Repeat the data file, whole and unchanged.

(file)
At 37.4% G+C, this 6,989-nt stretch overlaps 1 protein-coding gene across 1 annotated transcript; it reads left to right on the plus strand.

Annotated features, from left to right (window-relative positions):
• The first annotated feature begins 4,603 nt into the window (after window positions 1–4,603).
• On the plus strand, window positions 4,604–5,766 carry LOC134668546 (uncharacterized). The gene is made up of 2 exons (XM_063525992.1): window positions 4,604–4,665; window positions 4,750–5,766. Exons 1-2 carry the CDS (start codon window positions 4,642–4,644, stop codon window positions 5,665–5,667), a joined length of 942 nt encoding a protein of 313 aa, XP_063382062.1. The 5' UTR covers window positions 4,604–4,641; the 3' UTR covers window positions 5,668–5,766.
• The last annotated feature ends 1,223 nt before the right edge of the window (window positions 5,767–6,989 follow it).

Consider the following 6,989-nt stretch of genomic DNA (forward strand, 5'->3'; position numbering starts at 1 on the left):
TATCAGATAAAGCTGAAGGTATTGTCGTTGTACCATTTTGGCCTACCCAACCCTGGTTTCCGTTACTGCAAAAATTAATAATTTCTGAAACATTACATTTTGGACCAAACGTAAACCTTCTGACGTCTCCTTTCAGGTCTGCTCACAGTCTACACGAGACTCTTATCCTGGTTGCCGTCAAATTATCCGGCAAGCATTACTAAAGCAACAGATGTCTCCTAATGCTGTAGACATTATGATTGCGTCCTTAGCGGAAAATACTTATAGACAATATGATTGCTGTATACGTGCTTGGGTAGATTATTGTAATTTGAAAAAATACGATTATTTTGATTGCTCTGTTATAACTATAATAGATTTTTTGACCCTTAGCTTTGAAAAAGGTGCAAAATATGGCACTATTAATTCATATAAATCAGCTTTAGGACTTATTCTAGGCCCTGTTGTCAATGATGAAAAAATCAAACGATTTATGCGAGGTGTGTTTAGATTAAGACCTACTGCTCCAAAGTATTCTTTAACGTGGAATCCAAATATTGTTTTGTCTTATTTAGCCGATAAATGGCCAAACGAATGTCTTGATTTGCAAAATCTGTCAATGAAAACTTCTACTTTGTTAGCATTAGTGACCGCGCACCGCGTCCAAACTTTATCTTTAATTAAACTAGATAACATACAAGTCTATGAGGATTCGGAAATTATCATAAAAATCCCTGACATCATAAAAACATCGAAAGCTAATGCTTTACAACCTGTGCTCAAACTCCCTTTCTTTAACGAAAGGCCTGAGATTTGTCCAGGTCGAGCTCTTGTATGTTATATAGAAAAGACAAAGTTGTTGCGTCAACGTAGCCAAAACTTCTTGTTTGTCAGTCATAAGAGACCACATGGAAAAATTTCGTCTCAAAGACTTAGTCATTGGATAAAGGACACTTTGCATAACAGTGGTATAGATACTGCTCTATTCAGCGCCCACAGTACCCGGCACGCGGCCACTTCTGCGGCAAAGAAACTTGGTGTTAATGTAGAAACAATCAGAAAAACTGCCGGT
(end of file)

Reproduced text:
At 37.4% G+C, this 6,989-nt stretch overlaps 1 protein-coding gene across 1 annotated transcript; it reads left to right on the plus strand.

Annotated features, from left to right (window-relative positions):
• The first annotated feature begins 4,603 nt into the window (after window positions 1–4,603).
• On the plus strand, window positions 4,604–5,766 carry LOC134668546 (uncharacterized). The gene is made up of 2 exons (XM_063525992.1): window positions 4,604–4,665; window positions 4,750–5,766. Exons 1-2 carry the CDS (start codon window positions 4,642–4,644, stop codon window positions 5,665–5,667), a joined length of 942 nt encoding a protein of 313 aa, XP_063382062.1. The 5' UTR covers window positions 4,604–4,641; the 3' UTR covers window positions 5,668–5,766.
• The last annotated feature ends 1,223 nt before the right edge of the window (window positions 5,767–6,989 follow it).

Consider the following 6,989-nt stretch of genomic DNA (forward strand, 5'->3'; position numbering starts at 1 on the left):
TATCAGATAAAGCTGAAGGTATTGTCGTTGTACCATTTTGGCCTACCCAACCCTGGTTTCCGTTACTGCAAAAATTAATAATTTCTGAAACATTACATTTTGGACCAAACGTAAACCTTCTGACGTCTCCTTTCAGGTCTGCTCACAGTCTACACGAGACTCTTATCCTGGTTGCCGTCAAATTATCCGGCAAGCATTACTAAAGCAACAGATGTCTCCTAATGCTGTAGACATTATGATTGCGTCCTTAGCGGAAAATACTTATAGACAATATGATTGCTGTATACGTGCTTGGGTAGATTATTGTAATTTGAAAAAATACGATTATTTTGATTGCTCTGTTATAACTATAATAGATTTTTTGACCCTTAGCTTTGAAAAAGGTGCAAAATATGGCACTATTAATTCATATAAATCAGCTTTAGGACTTATTCTAGGCCCTGTTGTCAATGATGAAAAAATCAAACGATTTATGCGAGGTGTGTTTAGATTAAGACCTACTGCTCCAAAGTATTCTTTAACGTGGAATCCAAATATTGTTTTGTCTTATTTAGCCGATAAATGGCCAAACGAATGTCTTGATTTGCAAAATCTGTCAATGAAAACTTCTACTTTGTTAGCATTAGTGACCGCGCACCGCGTCCAAACTTTATCTTTAATTAAACTAGATAACATACAAGTCTATGAGGATTCGGAAATTATCATAAAAATCCCTGACATCATAAAAACATCGAAAGCTAATGCTTTACAACCTGTGCTCAAACTCCCTTTCTTTAACGAAAGGCCTGAGATTTGTCCAGGTCGAGCTCTTGTATGTTATATAGAAAAGACAAAGTTGTTGCGTCAACGTAGCCAAAACTTCTTGTTTGTCAGTCATAAGAGACCACATGGAAAAATTTCGTCTCAAAGACTTAGTCATTGGATAAAGGACACTTTGCATAACAGTGGTATAGATACTGCTCTATTCAGCGCCCACAGTACCCGGCACGCGGCCACTTCTGCGGCAAAGAAACTTGGTGTTAATGTAGAAACAATCAGAAAAACTGCCGGT